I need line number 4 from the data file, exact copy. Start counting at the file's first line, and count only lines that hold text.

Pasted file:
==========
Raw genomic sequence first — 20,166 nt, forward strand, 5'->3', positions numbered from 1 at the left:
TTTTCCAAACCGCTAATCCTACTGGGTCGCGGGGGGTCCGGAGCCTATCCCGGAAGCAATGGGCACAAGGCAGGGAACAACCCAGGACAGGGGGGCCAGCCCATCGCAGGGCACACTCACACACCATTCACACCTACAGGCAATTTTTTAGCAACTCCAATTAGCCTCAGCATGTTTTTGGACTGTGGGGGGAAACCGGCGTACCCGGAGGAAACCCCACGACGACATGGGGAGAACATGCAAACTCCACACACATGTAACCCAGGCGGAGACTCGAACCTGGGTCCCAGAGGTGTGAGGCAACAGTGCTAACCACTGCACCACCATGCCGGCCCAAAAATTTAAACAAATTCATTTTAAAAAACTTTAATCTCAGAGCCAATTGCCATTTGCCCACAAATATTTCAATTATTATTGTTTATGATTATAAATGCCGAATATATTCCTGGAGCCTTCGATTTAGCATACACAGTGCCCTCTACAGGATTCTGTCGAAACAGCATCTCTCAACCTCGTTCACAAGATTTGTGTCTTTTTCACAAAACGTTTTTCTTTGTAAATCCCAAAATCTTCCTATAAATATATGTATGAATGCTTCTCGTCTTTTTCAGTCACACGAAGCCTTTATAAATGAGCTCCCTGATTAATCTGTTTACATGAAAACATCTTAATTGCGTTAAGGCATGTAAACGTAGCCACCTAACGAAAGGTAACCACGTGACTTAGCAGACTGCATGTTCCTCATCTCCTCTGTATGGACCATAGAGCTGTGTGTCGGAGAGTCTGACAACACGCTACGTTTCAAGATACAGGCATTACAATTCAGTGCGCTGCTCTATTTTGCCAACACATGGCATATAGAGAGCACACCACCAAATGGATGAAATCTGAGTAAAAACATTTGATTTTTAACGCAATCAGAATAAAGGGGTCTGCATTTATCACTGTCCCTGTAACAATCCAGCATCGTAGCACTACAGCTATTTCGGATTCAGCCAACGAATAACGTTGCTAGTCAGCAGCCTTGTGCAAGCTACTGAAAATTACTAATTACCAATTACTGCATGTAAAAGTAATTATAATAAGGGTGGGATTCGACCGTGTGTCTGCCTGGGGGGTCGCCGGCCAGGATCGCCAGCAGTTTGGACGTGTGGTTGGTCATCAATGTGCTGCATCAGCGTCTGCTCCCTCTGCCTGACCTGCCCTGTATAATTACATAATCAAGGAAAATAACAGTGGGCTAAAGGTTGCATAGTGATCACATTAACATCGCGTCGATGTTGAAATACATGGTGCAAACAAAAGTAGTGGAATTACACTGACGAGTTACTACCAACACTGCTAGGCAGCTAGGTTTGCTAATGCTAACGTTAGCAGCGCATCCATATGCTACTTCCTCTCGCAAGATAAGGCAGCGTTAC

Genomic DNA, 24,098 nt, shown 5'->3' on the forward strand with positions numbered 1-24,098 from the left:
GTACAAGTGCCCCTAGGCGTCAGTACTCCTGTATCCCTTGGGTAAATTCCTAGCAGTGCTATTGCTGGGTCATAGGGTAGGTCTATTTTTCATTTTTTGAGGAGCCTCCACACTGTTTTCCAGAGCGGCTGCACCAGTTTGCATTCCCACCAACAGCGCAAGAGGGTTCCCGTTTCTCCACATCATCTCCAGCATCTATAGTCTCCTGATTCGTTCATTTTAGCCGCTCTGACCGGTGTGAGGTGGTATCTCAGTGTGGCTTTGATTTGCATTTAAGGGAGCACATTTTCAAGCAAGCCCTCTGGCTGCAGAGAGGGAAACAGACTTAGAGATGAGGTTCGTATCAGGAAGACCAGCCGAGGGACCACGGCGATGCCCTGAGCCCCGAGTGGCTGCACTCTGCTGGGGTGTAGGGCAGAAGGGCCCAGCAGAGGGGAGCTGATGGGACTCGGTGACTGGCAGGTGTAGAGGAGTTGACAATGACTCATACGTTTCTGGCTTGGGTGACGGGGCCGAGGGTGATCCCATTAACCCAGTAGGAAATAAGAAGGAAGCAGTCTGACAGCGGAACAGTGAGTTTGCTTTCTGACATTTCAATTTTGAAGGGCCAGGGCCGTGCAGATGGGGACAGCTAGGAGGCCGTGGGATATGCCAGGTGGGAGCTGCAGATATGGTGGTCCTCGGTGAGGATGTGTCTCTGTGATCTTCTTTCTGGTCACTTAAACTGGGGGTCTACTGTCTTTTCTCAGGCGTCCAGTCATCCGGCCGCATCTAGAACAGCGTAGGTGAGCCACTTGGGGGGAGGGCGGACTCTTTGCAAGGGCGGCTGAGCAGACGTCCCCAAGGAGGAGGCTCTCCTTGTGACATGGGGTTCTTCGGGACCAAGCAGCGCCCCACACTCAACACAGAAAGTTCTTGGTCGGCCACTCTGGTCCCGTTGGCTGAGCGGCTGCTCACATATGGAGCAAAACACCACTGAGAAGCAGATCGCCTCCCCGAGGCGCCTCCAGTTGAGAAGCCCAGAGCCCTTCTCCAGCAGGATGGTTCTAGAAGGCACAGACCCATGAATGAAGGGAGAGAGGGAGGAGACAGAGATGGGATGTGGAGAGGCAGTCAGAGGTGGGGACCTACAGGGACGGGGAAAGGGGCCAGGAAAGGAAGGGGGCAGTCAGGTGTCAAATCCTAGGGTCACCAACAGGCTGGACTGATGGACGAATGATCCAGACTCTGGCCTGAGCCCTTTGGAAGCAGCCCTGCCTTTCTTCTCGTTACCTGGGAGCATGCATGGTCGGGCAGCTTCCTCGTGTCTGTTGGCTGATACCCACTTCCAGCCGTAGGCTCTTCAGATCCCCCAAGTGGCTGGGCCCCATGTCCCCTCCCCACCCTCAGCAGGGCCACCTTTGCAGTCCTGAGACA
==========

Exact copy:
GTACAAGTGCCCCTAGGCGTCAGTACTCCTGTATCCCTTGGGTAAATTCCTAGCAGTGCTATTGCTGGGTCATAGGGTAGGTCTATTTTTCATTTTTTGAGGAGCCTCCACACTGTTTTCCAGAGCGGCTGCACCAGTTTGCATTCCCACCAACAGCGCAAGAGGGTTCCCGTTTCTCCACATCATCTCCAGCATCTATAGTCTCCTGATTCGTTCATTTTAGCCGCTCTGACCGGTGTGAGGTGGTATCTCAGTGTGGCTTTGATTTGCATTTAAGGGAGCACATTTTCAAGCAAGCCCTCTGGCTGCAGAGAGGGAAACAGACTTAGAGATGAGGTTCGTATCAGGAAGACCAGCCGAGGGACCACGGCGATGCCCTGAGCCCCGAGTGGCTGCACTCTGCTGGGGTGTAGGGCAGAAGGGCCCAGCAGAGGGGAGCTGATGGGACTCGGTGACTGGCAGGTGTAGAGGAGTTGACAATGACTCATACGTTTCTGGCTTGGGTGACGGGGCCGAGGGTGATCCCATTAACCCAGTAGGAAATAAGAAGGAAGCAGTCTGACAGCGGAACAGTGAGTTTGCTTTCTGACATTTCAATTTTGAAGGGCCAGGGCCGTGCAGATGGGGACAGCTAGGAGGCCGTGGGATATGCCAGGTGGGAGCTGCAGATATGGTGGTCCTCGGTGAGGATGTGTCTCTGTGATCTTCTTTCTGGTCACTTAAACTGGGGGTCTACTGTCTTTTCTCAGGCGTCCAGTCATCCGGCCGCATCTAGAACAGCGTAGGTGAGCCACTTGGGGGGAGGGCGGACTCTTTGCAAGGGCGGCTGAGCAGACGTCCCCAAGGAGGAGGCTCTCCTTGTGACATGGGGTTCTTCGGGACCAAGCAGCGCCCCACACTCAACACAGAAAGTTCTTGGTCGGCCACTCTGGTCCCGTTGGCTGAGCGGCTGCTCACATATGGAGCAAAACACCACTGAGAAGCAGATCGCCTCCCCGAGGCGCCTCCAGTTGAGAAGCCCAGAGCCCTTCTCCAGCAGGATGGTTCTAGAAGGCACAGACCCATGAATGAAGGGAGAGAGGGAGGAGACAGAGATGGGATGTGGAGAGGCAGTCAGAGGTGGGGACCTACAGGGACGGGGAAAGGGGCCAGGAAAGGAAGGGGGCAGTCAGGTGTCAAATCCTAGGGTCACCAACAGGCTGGACTGATGGACGAATGATCCAGACTCTGGCCTGAGCCCTTTGGAAGCAGCCCTGCCTTTCTTCTCGTTACCTGGGAGCATGCATGGTCGGGCAGCTTCCTCGTGTCTGTTGGCTGATACCCACTTCCAGCCGTAGGCTCTTCAGATCCCCCAAGTGGCTGGGCCCCATGTCCCCTCCCCACCCTCAGCAGGGCCACCTTTGCAGTCCTGAGACA